NARRATOR
        The moment the hot blonde walked
        into my office, I knew I was in trouble.

        HOT BLONDE
        What?

        NARRATOR
        I realized I was talking out loud.
        Nobody knows nothing, and I'm nobody.

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        • #5
          Re: Best Option For Unnamed POV

          Originally posted by SundownInRetreat View Post
          ...entire plot hinges on subterfuge...
          Is it that the audience (even the reader) is not supposed to recognize that the initial narration is from the character in the later reveal, but that the character is named and on-screen well before that?

          That may be tricky, for those who can pick up such things through mannerisms (the script) or the actual voice (the film).

          Why not artfully use some sort of ordinary narrator reading something, or SUPERing a newspaper headline or something, or (since this sounds noirish) a typewriter tapping out a message across the screen?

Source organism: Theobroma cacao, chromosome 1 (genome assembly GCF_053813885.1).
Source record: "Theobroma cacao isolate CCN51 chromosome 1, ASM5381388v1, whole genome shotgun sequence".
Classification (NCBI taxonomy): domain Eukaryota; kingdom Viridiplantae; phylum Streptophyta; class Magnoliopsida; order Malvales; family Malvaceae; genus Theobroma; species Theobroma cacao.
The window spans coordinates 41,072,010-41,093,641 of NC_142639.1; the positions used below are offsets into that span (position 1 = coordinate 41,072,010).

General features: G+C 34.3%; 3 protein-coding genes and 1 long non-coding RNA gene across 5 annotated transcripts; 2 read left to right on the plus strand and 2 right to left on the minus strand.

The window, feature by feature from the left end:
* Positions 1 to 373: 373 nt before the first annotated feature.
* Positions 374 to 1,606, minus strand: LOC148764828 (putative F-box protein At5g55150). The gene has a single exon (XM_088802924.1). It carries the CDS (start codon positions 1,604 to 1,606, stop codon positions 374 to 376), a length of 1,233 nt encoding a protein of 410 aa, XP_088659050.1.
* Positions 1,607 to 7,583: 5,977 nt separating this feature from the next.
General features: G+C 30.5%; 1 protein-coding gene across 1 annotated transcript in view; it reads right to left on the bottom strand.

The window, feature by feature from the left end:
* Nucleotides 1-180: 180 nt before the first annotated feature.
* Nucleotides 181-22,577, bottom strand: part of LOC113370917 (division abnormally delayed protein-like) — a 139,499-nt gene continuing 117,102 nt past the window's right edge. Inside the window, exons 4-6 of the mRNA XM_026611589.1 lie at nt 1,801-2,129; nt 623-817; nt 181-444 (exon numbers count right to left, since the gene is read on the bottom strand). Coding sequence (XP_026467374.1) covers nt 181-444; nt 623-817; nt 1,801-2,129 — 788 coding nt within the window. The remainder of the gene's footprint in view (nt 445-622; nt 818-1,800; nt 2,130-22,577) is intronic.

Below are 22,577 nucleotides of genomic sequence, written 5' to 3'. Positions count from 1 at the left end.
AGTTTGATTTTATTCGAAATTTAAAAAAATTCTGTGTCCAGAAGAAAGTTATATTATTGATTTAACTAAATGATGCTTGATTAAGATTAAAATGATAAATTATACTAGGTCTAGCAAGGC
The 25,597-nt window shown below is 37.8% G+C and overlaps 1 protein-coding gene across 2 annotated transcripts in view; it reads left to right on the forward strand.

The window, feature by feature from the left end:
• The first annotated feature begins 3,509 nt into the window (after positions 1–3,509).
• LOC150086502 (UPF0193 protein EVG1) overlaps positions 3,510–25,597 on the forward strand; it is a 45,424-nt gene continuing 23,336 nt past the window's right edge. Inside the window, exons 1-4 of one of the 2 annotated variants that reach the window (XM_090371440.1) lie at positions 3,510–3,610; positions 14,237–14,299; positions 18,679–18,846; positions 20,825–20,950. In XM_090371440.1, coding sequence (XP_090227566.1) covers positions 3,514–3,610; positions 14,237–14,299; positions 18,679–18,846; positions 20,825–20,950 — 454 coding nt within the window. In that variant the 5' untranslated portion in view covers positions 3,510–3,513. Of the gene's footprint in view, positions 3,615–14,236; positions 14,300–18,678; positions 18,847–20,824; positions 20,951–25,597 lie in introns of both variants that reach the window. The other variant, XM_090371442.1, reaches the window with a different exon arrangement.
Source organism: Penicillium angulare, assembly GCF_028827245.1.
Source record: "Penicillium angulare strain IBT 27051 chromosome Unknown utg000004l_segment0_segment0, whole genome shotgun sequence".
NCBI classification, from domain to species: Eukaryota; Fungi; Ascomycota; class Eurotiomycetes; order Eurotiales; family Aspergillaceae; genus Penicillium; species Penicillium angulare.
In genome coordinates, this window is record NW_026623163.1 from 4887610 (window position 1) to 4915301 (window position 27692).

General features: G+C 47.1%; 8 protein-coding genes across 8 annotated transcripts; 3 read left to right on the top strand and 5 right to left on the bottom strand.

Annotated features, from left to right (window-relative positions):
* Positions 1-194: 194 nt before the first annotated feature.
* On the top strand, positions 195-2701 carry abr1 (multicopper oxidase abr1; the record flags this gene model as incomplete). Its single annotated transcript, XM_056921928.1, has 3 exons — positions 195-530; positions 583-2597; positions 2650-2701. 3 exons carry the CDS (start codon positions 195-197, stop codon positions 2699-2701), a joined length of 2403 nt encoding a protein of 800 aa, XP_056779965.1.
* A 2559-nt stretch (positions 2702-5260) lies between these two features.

The previous DDPro'er suggestions are fine. Or find the script on-line for your favorite movie that uses such a device and see how it was done there.

          The key is to be CLEAR to the reader and to the audience of the resulting film. It depends on whether you really want to tease them so that you expect (some of) them to figure things out part way through, or only after the "big reveal" later on, and to be able to go back and say "Well, I should'a figured that one out".

          You certainly don't want them to say, even after re-read or re-view, "Hey, no way!"

          Unless I'm taking your "subterfuge" attempt a bit too seriously.